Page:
The 'storyteller' in this book invented a story to describe the horrors of Nazi/Holocaust monsters as actual vampirish monsters. This is an interesting approach. I wonder if this book may have been better if this format, as an allegory, had been the only one.
The story tells of a modern-day woman researching her grandmother's experience as a Jew in Nazi Germany and does, quite a lot of the time, read like a text book with explanations of how the Nazis rose to power, the ghettos and so on. I did glaze over these parts. Likewise with the story of the Hitler Youth (not quite so much here though). To be fair to the author, I have studied this part of history in some depth and actually teach it. Nevertheless, I feel that it needs some further personalisation instead of the information dumps that regularly creep up. Besides that, the relationship between the young Jew and the SS Officer is really original and interesting.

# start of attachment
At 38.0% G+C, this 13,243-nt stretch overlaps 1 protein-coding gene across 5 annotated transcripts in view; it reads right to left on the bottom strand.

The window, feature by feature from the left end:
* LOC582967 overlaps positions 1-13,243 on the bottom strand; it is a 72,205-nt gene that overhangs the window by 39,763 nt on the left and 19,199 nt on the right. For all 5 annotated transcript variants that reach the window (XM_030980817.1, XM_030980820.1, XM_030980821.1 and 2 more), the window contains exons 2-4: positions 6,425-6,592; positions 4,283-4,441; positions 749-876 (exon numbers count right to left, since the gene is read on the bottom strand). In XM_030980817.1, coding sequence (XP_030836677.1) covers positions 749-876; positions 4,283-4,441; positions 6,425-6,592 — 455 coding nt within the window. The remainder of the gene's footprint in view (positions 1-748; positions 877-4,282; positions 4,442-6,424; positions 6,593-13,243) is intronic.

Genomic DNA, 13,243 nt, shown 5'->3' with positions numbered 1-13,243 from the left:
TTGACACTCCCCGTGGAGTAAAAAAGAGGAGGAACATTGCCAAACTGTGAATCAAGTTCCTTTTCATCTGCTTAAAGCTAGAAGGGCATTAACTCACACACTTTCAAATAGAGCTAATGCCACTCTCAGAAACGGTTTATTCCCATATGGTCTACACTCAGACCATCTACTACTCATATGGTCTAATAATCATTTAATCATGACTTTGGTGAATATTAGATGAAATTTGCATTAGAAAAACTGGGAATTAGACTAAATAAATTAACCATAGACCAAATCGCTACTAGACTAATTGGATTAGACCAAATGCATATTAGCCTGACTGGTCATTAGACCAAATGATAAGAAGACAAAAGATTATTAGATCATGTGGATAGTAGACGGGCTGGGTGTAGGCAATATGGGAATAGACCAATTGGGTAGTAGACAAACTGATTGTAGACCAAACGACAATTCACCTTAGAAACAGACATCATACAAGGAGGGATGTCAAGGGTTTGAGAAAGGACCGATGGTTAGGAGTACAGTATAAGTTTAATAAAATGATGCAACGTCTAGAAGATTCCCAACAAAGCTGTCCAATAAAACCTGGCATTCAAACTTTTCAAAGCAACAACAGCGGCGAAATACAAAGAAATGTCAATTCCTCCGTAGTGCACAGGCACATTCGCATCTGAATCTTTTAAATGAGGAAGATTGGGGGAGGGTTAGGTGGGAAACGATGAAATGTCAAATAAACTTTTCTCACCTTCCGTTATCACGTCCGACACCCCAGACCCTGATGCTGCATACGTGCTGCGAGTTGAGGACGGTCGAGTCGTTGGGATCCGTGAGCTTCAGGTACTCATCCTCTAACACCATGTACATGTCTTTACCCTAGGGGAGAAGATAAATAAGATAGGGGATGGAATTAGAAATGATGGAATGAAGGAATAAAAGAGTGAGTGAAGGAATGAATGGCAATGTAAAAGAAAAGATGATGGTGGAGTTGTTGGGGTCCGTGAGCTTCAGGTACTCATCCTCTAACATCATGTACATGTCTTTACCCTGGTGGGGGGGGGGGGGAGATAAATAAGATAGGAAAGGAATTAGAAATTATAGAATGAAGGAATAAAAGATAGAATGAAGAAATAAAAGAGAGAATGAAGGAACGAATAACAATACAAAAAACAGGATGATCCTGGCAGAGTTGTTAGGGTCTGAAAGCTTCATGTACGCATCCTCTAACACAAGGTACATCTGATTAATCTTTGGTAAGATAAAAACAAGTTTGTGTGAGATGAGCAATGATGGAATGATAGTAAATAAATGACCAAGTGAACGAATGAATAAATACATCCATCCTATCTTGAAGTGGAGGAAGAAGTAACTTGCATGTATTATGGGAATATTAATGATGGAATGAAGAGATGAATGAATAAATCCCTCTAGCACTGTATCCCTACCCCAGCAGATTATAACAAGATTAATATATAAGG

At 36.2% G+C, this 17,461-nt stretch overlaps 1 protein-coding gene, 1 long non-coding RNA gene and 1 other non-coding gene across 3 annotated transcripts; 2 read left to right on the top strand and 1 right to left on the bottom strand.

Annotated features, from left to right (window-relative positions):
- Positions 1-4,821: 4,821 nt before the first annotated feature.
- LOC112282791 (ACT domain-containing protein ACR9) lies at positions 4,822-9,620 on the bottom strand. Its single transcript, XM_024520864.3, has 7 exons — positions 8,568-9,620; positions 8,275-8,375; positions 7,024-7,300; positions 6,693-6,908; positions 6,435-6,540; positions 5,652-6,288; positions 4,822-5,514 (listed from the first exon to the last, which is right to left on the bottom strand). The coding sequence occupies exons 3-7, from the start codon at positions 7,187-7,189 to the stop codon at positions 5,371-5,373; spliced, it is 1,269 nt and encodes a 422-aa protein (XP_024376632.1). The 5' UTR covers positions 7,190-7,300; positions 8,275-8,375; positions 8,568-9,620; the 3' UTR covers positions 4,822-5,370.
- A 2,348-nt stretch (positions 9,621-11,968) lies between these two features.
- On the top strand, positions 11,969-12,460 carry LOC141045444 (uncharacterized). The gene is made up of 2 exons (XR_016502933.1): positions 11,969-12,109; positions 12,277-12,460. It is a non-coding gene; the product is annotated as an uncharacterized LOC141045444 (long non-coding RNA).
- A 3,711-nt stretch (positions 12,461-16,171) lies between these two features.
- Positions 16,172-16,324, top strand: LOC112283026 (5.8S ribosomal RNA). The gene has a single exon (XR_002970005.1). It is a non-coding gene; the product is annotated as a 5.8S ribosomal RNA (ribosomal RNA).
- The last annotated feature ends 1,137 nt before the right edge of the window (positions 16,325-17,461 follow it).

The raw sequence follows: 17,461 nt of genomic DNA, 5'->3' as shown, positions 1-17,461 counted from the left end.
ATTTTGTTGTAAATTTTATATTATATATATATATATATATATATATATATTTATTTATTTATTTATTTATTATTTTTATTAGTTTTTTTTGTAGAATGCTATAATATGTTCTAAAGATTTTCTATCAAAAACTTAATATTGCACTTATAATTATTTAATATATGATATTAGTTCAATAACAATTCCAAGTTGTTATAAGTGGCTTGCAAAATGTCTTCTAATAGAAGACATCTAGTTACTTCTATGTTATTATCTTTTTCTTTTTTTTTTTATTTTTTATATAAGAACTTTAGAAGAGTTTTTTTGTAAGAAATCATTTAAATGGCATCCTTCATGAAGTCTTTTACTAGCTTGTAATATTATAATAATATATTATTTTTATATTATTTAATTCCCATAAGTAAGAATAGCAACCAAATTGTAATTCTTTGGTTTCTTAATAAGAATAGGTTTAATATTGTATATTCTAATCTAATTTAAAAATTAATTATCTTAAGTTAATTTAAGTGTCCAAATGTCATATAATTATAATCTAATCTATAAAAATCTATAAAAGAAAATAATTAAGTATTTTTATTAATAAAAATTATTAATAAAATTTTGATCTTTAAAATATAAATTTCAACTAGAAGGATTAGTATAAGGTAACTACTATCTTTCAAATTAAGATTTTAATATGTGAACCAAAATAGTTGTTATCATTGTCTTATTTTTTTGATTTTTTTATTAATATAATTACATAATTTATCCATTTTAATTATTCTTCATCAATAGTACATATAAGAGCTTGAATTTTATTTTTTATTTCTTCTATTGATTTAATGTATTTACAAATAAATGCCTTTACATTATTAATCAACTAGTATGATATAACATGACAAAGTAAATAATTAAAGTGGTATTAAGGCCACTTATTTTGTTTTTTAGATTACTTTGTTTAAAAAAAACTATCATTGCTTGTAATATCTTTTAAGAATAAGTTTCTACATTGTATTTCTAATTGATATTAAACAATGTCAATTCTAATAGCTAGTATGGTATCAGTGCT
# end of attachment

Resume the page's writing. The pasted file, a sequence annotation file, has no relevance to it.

The modern-day parts are a bit cliched with the heroine being unaware of how 'hot' she is, cheesy romantic stuff, but the task of being asked to kill an old, popular man is the pivot to the story. There are some thought provoking, ethical and emotional aspects to consider.
The saddest part was that I worked out the 'twist' fairly early on, so it was a predictable part of the conclusion. However, I did enjoy the ending.
Overall, I do like this book. It is easy to read even though I skimmed some parts (as the baking parts drag a bit and I'm not a baker). Even though I feel the Nazis are done to death, there is a new generation who possibly won't think that way. There are some original elements to this tale, so well worth reading.
Published by Hodder and Stoughton 26 March 2013
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